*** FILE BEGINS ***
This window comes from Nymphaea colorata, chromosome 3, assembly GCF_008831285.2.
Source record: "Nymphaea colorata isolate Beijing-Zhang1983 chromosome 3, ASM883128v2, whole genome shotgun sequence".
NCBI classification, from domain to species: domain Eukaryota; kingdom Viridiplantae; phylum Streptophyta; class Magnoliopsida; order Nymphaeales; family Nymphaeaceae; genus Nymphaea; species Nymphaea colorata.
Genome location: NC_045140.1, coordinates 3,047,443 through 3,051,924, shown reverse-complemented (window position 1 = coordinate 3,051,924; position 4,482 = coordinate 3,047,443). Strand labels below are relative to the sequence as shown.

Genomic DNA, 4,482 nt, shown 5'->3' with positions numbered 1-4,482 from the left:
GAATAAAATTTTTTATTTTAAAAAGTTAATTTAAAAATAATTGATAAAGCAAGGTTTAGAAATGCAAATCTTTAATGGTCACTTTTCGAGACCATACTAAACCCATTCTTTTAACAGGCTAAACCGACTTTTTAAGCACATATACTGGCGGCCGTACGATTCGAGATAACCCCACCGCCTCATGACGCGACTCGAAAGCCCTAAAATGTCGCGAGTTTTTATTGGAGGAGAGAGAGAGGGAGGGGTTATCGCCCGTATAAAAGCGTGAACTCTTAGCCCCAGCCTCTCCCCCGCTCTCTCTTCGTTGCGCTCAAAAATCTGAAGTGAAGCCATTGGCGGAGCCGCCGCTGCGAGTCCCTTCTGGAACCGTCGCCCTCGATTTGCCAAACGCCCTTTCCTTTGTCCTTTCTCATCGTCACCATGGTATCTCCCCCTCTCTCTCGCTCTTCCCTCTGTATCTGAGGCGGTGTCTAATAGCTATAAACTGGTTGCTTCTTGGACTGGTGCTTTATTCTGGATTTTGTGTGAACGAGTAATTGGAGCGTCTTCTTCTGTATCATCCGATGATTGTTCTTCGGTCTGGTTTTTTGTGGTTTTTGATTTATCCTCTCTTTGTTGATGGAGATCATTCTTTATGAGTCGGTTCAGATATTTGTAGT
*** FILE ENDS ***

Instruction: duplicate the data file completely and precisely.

This window comes from Nymphaea colorata, chromosome 3, assembly GCF_008831285.2.
Source record: "Nymphaea colorata isolate Beijing-Zhang1983 chromosome 3, ASM883128v2, whole genome shotgun sequence".
NCBI classification, from domain to species: domain Eukaryota; kingdom Viridiplantae; phylum Streptophyta; class Magnoliopsida; order Nymphaeales; family Nymphaeaceae; genus Nymphaea; species Nymphaea colorata.
Genome location: NC_045140.1, coordinates 3,047,443 through 3,051,924, shown reverse-complemented (window position 1 = coordinate 3,051,924; position 4,482 = coordinate 3,047,443). Strand labels below are relative to the sequence as shown.

Genomic DNA, 4,482 nt, shown 5'->3' with positions numbered 1-4,482 from the left:
GAATAAAATTTTTTATTTTAAAAAGTTAATTTAAAAATAATTGATAAAGCAAGGTTTAGAAATGCAAATCTTTAATGGTCACTTTTCGAGACCATACTAAACCCATTCTTTTAACAGGCTAAACCGACTTTTTAAGCACATATACTGGCGGCCGTACGATTCGAGATAACCCCACCGCCTCATGACGCGACTCGAAAGCCCTAAAATGTCGCGAGTTTTTATTGGAGGAGAGAGAGAGGGAGGGGTTATCGCCCGTATAAAAGCGTGAACTCTTAGCCCCAGCCTCTCCCCCGCTCTCTCTTCGTTGCGCTCAAAAATCTGAAGTGAAGCCATTGGCGGAGCCGCCGCTGCGAGTCCCTTCTGGAACCGTCGCCCTCGATTTGCCAAACGCCCTTTCCTTTGTCCTTTCTCATCGTCACCATGGTATCTCCCCCTCTCTCTCGCTCTTCCCTCTGTATCTGAGGCGGTGTCTAATAGCTATAAACTGGTTGCTTCTTGGACTGGTGCTTTATTCTGGATTTTGTGTGAACGAGTAATTGGAGCGTCTTCTTCTGTATCATCCGATGATTGTTCTTCGGTCTGGTTTTTTGTGGTTTTTGATTTATCCTCTCTTTGTTGATGGAGATCATTCTTTATGAGTCGGTTCAGATATTTGTAGT